High school graduation rates are rising across America. The number of young people who graduate each year has increased significantly over the last decade, boosting their opportunities to go on to college, get a decent job, and be engaged members of their communities.
This year’s report to the nation shows that for the third year in a row America is on track to achieve the critical goal of 90 percent on-time high school graduation by the Class of 2020. The greatest gains in graduation rates have come among African American and Hispanic students. Some states and school districts with large numbers of low-income students have made good progress, showing that others can too. The focused and sustained effort by the GradNation campaign’s broad coalition of nonprofit groups, businesses, civic leaders, educators, and public officials is paying off.
Nearly a century ago, a movement that made high school widely available helped lead to rapid growth in the education and skills training of Americans, driving decades of economic growth and prosperity. America thrived in the 20th century in large part because we had the most educated workforce in the world. A quality higher education continues to be the single most important investment students can make in their own futures and that we can make in the future of our nation. But other nations have matched or exceeded the United States’ investment in higher education. Today, more than ever, Americans need more knowledge and skills to meet the demands of a growing global economy without having to take on decades of debt before they even embark on their career.
Today, 35 percent of jobs require a Bachelor’s degree or higher. On average, these jobs pay $33,000 annually at the entry level and $61,000 at prime age. But averages are deceiving. The economic risks and returns to Bachelor’s degrees vary greatly among different majors. For today’s high school graduates, and an increasing share of middle-aged adults who are pursuing a Bachelor’s degree, the decision about what to major in will have critical economic consequences for the rest of their lives
Clear and reliable data are a prerequisite for defining meaningful goals for levels of postsecondary educational attainment and assessing progress toward those goals. Determining whether the number of Americans with college credentials is sufficient to meet the needs of the labor market, understanding gaps in attainment across demographic groups, and evaluating the success of people with different characteristics and in different circumstances in meeting their educational goals all depend on gathering and interpreting appropriate information.
Numerous data sources—most but not all from the federal government—provide valuable information on educational attainment. However, differences in the populations included, the methodologies for collecting the data, and the definitions underlying the categories reported frequently lead to inconsistent findings. This report synthesizes data from multiple sources, clarifies ambiguities, and uses the data to answer key questions about the levels of education among Americans. The questions addressed here are examples of the many that could be answered more accurately with easier access to and better understanding of the available data.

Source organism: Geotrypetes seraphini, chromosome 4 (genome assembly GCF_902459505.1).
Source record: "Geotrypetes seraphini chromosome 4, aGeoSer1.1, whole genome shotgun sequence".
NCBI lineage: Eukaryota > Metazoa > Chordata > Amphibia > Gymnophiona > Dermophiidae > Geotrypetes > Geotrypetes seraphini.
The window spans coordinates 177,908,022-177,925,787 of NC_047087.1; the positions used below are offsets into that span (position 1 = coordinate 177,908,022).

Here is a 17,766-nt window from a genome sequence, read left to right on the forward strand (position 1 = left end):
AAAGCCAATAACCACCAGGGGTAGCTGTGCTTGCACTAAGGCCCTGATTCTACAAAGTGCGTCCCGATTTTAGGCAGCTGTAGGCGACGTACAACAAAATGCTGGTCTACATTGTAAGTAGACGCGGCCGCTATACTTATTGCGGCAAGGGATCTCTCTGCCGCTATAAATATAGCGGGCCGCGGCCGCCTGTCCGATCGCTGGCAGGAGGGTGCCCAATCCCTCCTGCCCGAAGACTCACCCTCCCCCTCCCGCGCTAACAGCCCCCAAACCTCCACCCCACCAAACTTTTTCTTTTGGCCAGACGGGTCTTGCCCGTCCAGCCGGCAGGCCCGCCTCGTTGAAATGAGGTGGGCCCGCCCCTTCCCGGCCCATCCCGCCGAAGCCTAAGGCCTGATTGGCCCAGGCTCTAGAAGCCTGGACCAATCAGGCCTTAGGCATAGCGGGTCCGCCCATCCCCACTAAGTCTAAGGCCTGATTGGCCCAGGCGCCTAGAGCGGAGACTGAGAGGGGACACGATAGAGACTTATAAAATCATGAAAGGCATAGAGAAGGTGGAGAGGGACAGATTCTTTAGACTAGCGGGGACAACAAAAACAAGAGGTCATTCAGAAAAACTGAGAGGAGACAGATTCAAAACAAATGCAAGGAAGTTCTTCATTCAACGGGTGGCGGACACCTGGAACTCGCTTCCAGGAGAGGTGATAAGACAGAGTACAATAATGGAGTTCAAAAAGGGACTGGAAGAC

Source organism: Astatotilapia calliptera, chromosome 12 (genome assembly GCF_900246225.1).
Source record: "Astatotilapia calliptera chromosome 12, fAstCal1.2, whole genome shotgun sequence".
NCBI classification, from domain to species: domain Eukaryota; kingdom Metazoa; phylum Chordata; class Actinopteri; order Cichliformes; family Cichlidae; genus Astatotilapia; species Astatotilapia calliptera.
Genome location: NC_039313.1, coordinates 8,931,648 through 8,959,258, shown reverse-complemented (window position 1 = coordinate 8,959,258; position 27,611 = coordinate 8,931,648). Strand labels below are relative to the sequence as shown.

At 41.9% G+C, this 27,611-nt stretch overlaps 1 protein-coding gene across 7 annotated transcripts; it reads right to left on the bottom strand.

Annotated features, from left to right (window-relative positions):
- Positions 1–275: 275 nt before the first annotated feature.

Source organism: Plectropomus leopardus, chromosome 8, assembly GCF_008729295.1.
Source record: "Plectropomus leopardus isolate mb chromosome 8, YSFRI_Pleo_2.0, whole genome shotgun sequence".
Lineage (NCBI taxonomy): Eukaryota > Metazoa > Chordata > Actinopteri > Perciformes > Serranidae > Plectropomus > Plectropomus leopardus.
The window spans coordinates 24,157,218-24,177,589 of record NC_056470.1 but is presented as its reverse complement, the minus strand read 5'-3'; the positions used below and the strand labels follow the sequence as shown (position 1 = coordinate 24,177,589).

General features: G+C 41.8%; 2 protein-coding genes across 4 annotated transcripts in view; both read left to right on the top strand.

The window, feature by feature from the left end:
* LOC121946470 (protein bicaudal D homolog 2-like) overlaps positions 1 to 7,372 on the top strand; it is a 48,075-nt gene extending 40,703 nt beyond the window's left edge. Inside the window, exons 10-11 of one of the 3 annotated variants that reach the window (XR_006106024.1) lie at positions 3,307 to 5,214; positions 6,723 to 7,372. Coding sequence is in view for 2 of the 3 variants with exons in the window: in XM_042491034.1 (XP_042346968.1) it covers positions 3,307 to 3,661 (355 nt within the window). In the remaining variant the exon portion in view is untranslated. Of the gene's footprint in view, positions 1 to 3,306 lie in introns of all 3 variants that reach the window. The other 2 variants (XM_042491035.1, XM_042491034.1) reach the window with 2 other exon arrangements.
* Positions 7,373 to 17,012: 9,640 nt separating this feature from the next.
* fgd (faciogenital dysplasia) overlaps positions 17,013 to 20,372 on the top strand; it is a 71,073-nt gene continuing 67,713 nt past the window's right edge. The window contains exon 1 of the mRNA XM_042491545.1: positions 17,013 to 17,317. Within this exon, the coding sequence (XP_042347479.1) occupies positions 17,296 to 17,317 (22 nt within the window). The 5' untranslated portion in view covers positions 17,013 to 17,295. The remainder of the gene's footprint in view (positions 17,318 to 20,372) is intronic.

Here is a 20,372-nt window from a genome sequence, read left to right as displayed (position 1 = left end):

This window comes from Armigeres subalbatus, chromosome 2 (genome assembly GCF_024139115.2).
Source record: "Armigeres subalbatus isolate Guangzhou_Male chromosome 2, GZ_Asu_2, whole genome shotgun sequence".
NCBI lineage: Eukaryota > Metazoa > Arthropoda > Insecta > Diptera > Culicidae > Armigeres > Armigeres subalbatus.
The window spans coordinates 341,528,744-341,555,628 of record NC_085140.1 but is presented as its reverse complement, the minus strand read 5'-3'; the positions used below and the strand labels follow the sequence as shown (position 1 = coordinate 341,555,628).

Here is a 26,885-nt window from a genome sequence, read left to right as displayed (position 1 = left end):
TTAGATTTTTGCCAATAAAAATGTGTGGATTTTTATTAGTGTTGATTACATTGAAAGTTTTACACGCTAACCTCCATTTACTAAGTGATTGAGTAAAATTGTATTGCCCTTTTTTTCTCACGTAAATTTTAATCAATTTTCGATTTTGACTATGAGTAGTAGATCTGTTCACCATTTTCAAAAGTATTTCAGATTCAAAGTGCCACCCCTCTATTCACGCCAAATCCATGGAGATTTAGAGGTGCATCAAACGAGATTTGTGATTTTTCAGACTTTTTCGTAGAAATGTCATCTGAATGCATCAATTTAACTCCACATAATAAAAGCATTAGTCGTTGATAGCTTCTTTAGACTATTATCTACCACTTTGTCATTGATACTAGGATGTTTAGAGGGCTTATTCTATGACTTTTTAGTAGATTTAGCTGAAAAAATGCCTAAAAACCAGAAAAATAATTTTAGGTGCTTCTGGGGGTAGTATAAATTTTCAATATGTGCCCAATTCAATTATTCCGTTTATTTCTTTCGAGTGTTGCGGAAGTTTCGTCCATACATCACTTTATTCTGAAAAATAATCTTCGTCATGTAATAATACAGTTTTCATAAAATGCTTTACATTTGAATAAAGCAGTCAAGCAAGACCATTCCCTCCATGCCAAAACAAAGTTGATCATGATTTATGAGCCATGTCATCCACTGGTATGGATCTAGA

Paying for college is difficult for many individuals and families. College prices continue on an upward trend, wages and earnings for many families have been flat or only have shown marginal growth over the past several decades, and concerns about student indebtedness are on the rise. Taken together, these factors create a challenging environment for individuals seeking financial support to complete a postsecondary degree program.
In recognition of the challenges of paying for higher education, decision-makers at the federal and state levels support college-going with public policy. Through direct institutional allocations, need and merit-based financial aid programs, and the provision of student loans, government policy has provided access to funds to reduce the price of participating in postsecondary education for many individuals. This is particularly true at the state level.
The overall persistence rate for students who entered college in fall 2013 was 1.0 percentage points higher than that of students who entered college in fall 2012, while the retention rate increased by 1.1 percentage points. The persistence rate is the percentage of students who return to college at any institution for their second year, while the retention rate is the percentage of students who return to the same institution for their second year.
Agreat deal of effort across higher education has been devoted to increasing access and establishing the conditions for success by low-income and first-generation students. If American higher education is to achieve the nation’s aspirational goals for college completion, colleges and universities must enroll and graduate far more students from underserved backgrounds than they do today.
In April 2010, six national community college organizations (American Association of Community colleges, Association of Community College Trustees, National Institute for Staff and Organizational Development, League for Innovation in the Community College, Phi Theta Kappa, and Center for Community College Student Engagement) jointly signed an historic commitment to boost student completion by 50%. The participating organizations stated a bold goal for the community college field: “to produce 50 percent more students with high quality degrees and certificates by 2020, while increasing access and quality.” (See “Democracy’s Colleges Call to Action” in appendix A).
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